I am extremely thankful to the ob-gyn doctor that I saw in the hospital as before he had even examined me, he had made a judgment call that this had a high possibility of ending in emergency surgery. He, without mentioning the surgery part put everything in place to make it as easy as possible for all of the staff that followed him. I can only imagine how scared my husband felt seeing my body weaken and my life hang in the balance, it is only in hindsight that I see how close I was to the edge. It all happened so quickly and within hours of arriving at the hospital I was being prepared for theatre.

At 2am, groggy but awake after theatre, I saw my husband before he disappeared home to sleep and I was moved onto the ward. The operation was successful, but they had to remove my right fallopian tube due to a ruptured ectopic pregnancy. It was keyhole and I have 3 of the most tiniest scars. This still impresses me that even with it being an emergency to look at me you would never know what had happened. I only stayed in hospital for one night (the night they operated) and then came home the next day.

When an ectopic is in your fallopian tube there is nothing they can do to save it, no miracle cure. Believe me in the weeks where I was in recovery I searched high and low looking for answers finding out more about ectopics. But the truth is they can't do anything. Your body isn't geared up to have a baby anywhere but in your womb.

My family have been amazing in the recovery process, being patient with me. I lost a lot of blood and my body needed time to pull itself back together, and thats hard when you have two small children. Friends have also been so kind in their words and support too.

What I find interesting is the reaction you get from people when you tell them. Its a bit of a conversation killer to be honest! My husband has found it very hard when people say "I am so sorry about the baby", as I know deep down he wants to shout "What about the part where my wife nearly died?". Random people have asked if they can hug me - its weird! I really don't want to be hugged by a stranger. Yes I lost a baby, and yes I am terribly sad about that, but what people forget is that my life hung in the balance too. The thought of not being with my two very special little boys that I have already scares me far more than the baby I lost.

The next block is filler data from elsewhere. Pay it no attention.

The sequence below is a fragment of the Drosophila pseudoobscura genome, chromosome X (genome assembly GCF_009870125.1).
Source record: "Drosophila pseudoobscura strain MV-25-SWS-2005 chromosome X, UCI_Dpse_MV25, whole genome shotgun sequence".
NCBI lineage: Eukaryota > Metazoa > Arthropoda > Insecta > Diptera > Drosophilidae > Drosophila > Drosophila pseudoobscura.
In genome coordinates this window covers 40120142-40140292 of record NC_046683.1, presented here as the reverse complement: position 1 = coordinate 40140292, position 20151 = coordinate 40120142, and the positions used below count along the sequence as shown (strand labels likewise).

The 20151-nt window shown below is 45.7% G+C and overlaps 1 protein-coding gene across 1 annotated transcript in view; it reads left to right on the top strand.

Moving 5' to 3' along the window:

Life does go on after an ectopic pregnancy and yes if I want to and I can still get pregnant again even with only one tube. The risk having an ectopic normally is 1 in 100, but after an ectopic its 1 in 10, even higher within the first few months after.  The whole situation was, and still is a lot for everyone to handle and we need time to heal emotionally too, before fully looking to the future and planning for the years ahead.

Finally, emotionally I am not sure that I am ready to move on yet.  I don't have all of the words to describe to people how I feel about the ectopic pregnancy, not just a pregnancy - a baby, my third baby. I hope to write more about how I feel about this baby, when time has spent more time healing. But for now, this baby will always remain with me, in my thoughts, my family's thoughts and is already in its place in heaven.

1 comment:

  1. Deuteronomy 31:6 NIV

    Be strong and courageous. Do not be afraid or terrified because of them, for the Lord your God goes with you; he will never leave you nor forsake you.” we miss you!